Hospitals will be under "additional pressure" as thousands of junior doctors go on strike and patients should seek help elsewhere, NHS bosses have said.
Around 100 picket lines are being put in place for Tuesday's strike, with a large concentration in and around London.
NHS England said 1,425 inpatient operations and procedures were being cancelled as a result of the strike alongside 2,535 outpatient ones.
It said there are around 4,000 cancellations in total, of which 3,400 are on Tuesday.
Some 654 cancellations - 192 inpatients and 462 day cases - are in London.
Labour leader Jeremy Corbyn said it was vital that an agreement was reached "quickly" on the dispute, which could lead to four days of industrial action.
Boris Johnson has said the British Medical Association (BMA) leadership "is in the grip of advanced Corbynitis. They need to get back round the table".
In advice to patients, NHS England said: "Urgent and emergency care services will be available as normal but hospitals are expected to be under additional pressure.
"Where possible, people should contact their GP, seek advice from their local pharmacist, call NHS 111 or consult the NHS Choices website.
"Where it is an emergency, people should call 999 or go directly to A&E.
"GP services will be available as normal and we would encourage anyone who thinks they will need an appointment to organise this before industrial action begins.
"People should be particularly attentive to their health over this period and look out for more vulnerable members of their families and communities."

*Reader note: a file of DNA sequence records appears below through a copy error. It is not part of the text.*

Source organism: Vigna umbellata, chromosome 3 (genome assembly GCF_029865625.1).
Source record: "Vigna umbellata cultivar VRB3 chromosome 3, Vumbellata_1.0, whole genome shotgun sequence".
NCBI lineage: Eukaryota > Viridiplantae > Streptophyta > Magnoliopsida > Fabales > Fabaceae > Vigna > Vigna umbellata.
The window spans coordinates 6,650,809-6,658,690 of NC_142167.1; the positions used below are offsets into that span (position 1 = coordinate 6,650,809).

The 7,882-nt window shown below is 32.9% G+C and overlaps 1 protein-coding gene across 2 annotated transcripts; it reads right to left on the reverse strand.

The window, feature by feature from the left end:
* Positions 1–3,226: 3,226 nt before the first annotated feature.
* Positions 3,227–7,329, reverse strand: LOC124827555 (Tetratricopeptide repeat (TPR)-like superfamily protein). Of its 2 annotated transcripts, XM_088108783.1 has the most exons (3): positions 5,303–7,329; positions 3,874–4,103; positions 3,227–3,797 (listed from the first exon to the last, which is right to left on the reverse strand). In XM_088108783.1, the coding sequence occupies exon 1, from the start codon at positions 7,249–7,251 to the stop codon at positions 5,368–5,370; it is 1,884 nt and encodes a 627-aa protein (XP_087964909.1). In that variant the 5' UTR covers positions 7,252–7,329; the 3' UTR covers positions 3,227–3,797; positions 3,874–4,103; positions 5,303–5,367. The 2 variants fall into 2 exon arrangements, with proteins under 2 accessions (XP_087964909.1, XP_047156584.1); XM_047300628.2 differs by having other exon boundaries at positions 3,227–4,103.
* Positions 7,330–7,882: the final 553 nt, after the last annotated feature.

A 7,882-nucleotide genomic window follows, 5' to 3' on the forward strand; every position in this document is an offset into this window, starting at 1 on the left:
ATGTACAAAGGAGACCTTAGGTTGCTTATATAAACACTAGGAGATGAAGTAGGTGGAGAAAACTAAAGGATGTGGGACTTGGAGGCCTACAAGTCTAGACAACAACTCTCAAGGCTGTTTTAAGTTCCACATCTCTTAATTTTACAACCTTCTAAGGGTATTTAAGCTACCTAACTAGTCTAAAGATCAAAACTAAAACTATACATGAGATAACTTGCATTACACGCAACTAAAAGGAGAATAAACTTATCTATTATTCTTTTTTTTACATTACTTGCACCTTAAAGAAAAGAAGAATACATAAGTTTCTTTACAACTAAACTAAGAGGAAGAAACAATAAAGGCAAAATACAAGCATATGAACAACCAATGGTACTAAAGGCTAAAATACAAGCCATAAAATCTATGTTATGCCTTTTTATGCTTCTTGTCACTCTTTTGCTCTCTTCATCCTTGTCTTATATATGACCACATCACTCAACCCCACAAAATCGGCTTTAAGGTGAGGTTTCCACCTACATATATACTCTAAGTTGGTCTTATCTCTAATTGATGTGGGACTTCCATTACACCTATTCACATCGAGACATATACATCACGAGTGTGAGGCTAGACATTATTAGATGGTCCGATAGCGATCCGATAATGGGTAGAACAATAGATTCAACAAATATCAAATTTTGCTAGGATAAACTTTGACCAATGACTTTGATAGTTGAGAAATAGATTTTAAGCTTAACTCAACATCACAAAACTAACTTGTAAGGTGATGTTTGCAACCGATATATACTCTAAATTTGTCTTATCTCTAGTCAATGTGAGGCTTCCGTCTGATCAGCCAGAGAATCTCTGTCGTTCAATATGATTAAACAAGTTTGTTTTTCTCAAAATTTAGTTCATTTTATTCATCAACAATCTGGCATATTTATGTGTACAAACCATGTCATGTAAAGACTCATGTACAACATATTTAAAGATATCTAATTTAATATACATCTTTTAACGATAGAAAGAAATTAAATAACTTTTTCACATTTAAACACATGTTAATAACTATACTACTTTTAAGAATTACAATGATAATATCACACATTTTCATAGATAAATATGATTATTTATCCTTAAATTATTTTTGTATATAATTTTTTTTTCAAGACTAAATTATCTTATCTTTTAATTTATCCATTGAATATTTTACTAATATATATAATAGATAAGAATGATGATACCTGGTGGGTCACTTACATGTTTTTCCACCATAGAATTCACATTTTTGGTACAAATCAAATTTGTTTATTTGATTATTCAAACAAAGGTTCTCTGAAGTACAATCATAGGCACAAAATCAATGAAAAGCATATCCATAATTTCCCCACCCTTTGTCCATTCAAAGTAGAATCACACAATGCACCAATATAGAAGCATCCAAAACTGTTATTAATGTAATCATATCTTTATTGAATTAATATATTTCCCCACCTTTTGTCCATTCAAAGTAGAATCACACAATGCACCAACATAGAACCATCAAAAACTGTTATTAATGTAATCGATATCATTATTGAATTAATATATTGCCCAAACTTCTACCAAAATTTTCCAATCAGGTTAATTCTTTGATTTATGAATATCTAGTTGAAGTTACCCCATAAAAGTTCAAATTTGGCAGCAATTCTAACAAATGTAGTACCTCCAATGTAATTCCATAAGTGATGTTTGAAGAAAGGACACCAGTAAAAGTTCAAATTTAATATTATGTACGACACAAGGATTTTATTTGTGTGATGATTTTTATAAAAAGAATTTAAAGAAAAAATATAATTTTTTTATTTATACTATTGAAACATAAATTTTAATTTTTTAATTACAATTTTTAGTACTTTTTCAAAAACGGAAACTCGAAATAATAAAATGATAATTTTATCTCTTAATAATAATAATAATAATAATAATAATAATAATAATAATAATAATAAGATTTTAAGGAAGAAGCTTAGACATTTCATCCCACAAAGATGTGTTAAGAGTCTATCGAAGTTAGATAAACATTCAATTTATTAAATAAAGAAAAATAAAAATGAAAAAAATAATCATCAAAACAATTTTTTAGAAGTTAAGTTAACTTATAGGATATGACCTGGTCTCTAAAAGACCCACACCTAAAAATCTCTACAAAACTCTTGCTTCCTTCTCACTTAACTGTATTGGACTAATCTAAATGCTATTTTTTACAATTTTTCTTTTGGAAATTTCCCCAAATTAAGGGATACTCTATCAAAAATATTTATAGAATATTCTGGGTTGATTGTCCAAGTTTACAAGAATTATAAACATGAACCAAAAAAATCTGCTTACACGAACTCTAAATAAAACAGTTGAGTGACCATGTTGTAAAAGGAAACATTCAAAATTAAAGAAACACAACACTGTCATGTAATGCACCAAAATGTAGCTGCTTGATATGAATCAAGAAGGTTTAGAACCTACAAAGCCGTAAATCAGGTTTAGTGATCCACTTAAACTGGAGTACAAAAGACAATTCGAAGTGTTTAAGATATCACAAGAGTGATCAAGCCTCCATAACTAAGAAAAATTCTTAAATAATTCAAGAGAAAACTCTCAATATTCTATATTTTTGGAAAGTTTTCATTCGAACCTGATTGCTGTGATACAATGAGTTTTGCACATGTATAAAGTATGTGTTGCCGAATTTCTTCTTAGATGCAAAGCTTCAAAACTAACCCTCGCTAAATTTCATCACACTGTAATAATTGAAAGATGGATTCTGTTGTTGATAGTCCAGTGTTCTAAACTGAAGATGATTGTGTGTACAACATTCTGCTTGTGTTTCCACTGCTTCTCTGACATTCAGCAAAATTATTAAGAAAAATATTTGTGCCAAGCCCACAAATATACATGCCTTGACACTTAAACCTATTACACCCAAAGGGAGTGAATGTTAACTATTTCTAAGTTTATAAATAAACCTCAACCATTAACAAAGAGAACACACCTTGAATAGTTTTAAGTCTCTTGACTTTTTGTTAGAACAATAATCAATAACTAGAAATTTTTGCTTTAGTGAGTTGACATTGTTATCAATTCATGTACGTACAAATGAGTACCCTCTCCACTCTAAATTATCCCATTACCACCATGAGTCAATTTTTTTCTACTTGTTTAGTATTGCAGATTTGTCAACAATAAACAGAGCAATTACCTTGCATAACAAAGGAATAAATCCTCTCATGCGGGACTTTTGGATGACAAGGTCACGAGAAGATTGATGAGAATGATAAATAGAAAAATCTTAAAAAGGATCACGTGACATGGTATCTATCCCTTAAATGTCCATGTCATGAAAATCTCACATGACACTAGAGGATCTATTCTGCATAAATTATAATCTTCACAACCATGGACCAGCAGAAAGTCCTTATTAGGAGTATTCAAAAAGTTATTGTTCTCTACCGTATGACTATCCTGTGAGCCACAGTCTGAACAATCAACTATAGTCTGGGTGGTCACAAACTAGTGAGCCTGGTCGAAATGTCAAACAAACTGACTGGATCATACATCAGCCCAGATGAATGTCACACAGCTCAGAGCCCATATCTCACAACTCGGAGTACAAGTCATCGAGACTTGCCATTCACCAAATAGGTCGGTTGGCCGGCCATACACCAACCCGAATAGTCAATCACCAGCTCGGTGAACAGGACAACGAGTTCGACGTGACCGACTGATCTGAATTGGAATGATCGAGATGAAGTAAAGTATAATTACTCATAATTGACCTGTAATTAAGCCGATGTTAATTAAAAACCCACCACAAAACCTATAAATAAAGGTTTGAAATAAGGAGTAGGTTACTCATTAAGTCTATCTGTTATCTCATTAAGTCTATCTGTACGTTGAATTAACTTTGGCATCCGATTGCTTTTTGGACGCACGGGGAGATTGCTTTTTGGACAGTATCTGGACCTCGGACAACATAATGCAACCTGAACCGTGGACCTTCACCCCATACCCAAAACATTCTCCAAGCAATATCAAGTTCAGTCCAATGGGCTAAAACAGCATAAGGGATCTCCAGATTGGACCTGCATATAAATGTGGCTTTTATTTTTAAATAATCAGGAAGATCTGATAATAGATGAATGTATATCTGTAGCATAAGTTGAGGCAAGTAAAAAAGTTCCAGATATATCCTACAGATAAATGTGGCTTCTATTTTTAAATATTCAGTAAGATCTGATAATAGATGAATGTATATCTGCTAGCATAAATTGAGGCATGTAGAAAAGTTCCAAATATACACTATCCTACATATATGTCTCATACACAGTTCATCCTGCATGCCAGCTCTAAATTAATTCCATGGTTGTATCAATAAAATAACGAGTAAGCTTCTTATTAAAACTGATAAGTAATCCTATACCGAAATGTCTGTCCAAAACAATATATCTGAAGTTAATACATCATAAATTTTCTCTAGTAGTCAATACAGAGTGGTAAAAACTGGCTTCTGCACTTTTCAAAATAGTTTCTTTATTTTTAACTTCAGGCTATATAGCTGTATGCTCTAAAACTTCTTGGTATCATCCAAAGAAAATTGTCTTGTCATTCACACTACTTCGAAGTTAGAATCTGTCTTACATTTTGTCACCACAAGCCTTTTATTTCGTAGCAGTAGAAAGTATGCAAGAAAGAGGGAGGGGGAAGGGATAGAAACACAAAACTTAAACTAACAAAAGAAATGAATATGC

Talks aimed at resolving the dispute over a new contract failed on Friday, although further talks will continue.
Junior doctors are set to provide emergency care only for 24 hours from 8am on Tuesday.
This will be followed by a 48-hour stoppage and the provision of emergency care only from 8am on January 26.
On February 10, there will be a full withdrawal of labour from 8am to 5pm.
Mr Corbyn told BBC Radio 4's Today programme: "We should recognise that junior doctors are qualified, extremely hard-working, deserve to be treated properly and (Health Secretary) Jeremy Hunt should now come to an agreement with them."
He added: "I hope that Jeremy Hunt realises the need to come to an agreement very quickly."
The basis for the current round of negotiations is the Government's offer from early November, including an 11% rise in basic pay for junior doctors.
This is offset by plans to cut the number of hours on a weekend for which junior doctors can claim extra pay for unsocial hours.
Currently, 7pm to 7am Monday to Friday and the whole of Saturday and Sunday attract a premium rate of pay.
Under the Government's offer, junior doctors would receive time-and-a-half for any hours worked Monday to Sunday between 10pm and 7am, and time-and-a-third for any hours worked between 7pm and 10pm on Saturdays and 7am and 10pm on Sundays.
Junior doctors would also receive on-call availability allowances, ranging from 2% to 6% of basic pay, as well as payment for work undertaken as a result of being on-call.
The BMA has said there are still several areas of dispute, despite Mr Hunt saying the only sticking point is weekend pay.
Rob Webster, chief executive of the NHS Confederation, told the Today programme that plans to cope with the strike meant potential harm to patients had been "minimised" but "both sides have to get back in the room with Acas".
England's chief medical officer Dame Sally Davies said on Sunday the strike would "lead to patients suffering".